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Phishing in the Time of COVID

Phishing scams have been around since the dawn of the internet. Most people have received email or other communications that try to trick us into divulging sensitive information, like your password and Social Security number. But the tricks scammers are using have gotten more sophisticated and harder to identify.

Instead of poorly worded emails, crooks are now using official-looking branding in their emails and fake websites. This branding looks nearly identical to the real thing, like your bank, Amazon or Netflix. Many of today's scams involve COVID relief, such as purporting to help you secure stimulus money or a loan. Others threaten you with account lockout or other consequences if you don't give up your personal information right now.

Here’s the takeaway:
If you ever feel threatened or uncomfortable with an email, or even just surprised or suspicious, don't open it.

If you weren't expecting it, or it appears to come from an official government agency, don't open it.

If it seems shocking or dangerously urgent, don't open it.

Even if something just seems off, don't open it. Send it straight to the trash where it can't hurt anyone.

As the head of information security here at Fremont Bank, I see scams and fraud every day. These are three of the most common tricks I’ve noticed since the pandemic began.

1. Send money … or else!

Have you ever received a threatening email? Many people have. Scammers often claim they have your password, have hacked into your computer, and will send compromising information or video to everyone you know. They may even include one of your actual passwords to sell their fictitious story. Or maybe the scammer will threaten you with loss of Social Security, residency, official status or other government services.

These scammers want you to send them money, pure and simple. Threats like these have proven to be very effective at panicking people into buying thousands of dollars worth of gift cards or bitcoin and sending them to the scammer.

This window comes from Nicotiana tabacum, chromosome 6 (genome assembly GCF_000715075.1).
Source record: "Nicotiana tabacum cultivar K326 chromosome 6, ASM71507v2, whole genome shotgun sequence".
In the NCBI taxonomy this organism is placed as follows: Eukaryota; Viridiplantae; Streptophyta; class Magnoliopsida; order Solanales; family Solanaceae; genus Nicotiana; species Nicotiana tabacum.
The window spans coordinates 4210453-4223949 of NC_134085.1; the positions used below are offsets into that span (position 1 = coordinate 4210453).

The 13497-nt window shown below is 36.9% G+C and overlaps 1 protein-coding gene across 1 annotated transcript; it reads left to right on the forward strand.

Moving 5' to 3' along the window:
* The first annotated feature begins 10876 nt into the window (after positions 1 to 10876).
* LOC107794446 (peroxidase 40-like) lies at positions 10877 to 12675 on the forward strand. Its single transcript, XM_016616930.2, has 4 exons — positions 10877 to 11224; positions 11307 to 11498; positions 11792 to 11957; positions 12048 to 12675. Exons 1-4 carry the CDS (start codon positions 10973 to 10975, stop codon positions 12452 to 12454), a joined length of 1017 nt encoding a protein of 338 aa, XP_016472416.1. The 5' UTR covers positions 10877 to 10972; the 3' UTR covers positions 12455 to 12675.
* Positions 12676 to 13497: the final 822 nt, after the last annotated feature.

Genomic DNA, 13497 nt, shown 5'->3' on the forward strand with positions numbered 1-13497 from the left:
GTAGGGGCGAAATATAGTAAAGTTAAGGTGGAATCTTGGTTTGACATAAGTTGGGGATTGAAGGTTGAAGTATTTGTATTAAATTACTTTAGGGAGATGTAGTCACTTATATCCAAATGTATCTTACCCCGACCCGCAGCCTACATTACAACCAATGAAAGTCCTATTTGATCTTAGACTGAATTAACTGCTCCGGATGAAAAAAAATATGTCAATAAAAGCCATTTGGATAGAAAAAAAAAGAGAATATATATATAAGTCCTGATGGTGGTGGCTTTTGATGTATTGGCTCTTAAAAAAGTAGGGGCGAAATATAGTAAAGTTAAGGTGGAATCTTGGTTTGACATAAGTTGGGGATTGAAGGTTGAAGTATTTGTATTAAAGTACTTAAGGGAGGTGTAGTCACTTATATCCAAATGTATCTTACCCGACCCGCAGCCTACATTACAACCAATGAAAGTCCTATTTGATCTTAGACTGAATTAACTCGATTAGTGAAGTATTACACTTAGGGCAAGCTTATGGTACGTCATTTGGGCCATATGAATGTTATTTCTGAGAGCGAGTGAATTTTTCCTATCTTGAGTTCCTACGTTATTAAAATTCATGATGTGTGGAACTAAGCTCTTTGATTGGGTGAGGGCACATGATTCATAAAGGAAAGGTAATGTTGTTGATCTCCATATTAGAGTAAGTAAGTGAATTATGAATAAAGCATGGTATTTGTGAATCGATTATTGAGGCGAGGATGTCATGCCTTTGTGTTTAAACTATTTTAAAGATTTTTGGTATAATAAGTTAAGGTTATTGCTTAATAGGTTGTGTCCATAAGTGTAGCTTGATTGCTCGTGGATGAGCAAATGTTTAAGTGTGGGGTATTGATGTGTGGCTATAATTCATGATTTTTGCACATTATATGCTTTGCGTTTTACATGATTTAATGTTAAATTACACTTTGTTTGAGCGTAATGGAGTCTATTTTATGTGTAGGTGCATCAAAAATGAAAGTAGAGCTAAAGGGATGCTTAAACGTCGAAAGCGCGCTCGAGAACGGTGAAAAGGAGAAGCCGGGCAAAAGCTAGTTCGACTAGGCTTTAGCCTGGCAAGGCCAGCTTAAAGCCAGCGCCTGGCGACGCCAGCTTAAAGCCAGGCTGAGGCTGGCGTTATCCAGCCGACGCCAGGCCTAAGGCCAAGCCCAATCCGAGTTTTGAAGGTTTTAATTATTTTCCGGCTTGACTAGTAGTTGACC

Send extortion emails like these straight into the trash. The scammer did not hack your computer, and you can rest easy knowing you are safe.

2. Is your distant friend or family member in trouble?

Someone you haven't heard from in years just got mugged while traveling! And they knew you were just the person to help them out. A great many people have fallen victim to this scam.

A person claiming to be someone you used to know tries to convince you they need your help to recover from a bad situation. Just send them hundreds of dollars - or even thousands! - and you'll rest easy knowing you made a difference in someone's life.

Except this person is nobody you know and is undeserving of your help, because they prey on people's good nature to harvest thousands of dollars from unsuspecting Good Samaritans.

If you receive an email from someone you don't personally know, asking for your help, don't open it. Even if something just seems off, don't open it. Send it straight to the trash. Your friend or family member is not in trouble.

3. Oh, look! An unexpected check has arrived in the mail!

Check scams are becoming increasingly common right now, and scammers are taking advantage of COVID to adjust their dirty tricks. These scams come in a few varieties, but they have one thing in common: The checks are counterfeit.

You're asked to deposit the check on behalf of someone, and simply wire part of the money back to them. The problem is, your wire transfer will be an authorized, approved and authenticated transaction - while the check is not. If you deposit that check, it will bounce after a few days. If you wire money to the scammer, though, that money is gone.

Many of these check scams now leverage COVID to trick you. The fake check may appear to be a stimulus payment, or it may be from someone claiming to assist you with getting COVID relief. If you receive an unexpected check in the mail, what should you do? First, contact your bank to assess its legitimacy. But never, ever, ever, ever, ever send money to someone you don't know. Those who fall victim to a scam often never see their money again.

Fremont Bank has been serving the Bay Area for over 55 years. We have seen times of stress or strain, including the COVID pandemic, bring out the desire to be of service in many of us. But they also inspire bad actors to take advantage. Don’t be tricked! If you feel threatened or surprised, if you weren’t expecting it, if it seems shocking, DON’T OPEN IT! Learn more about Fremont Bank’s security and fraud prevention here.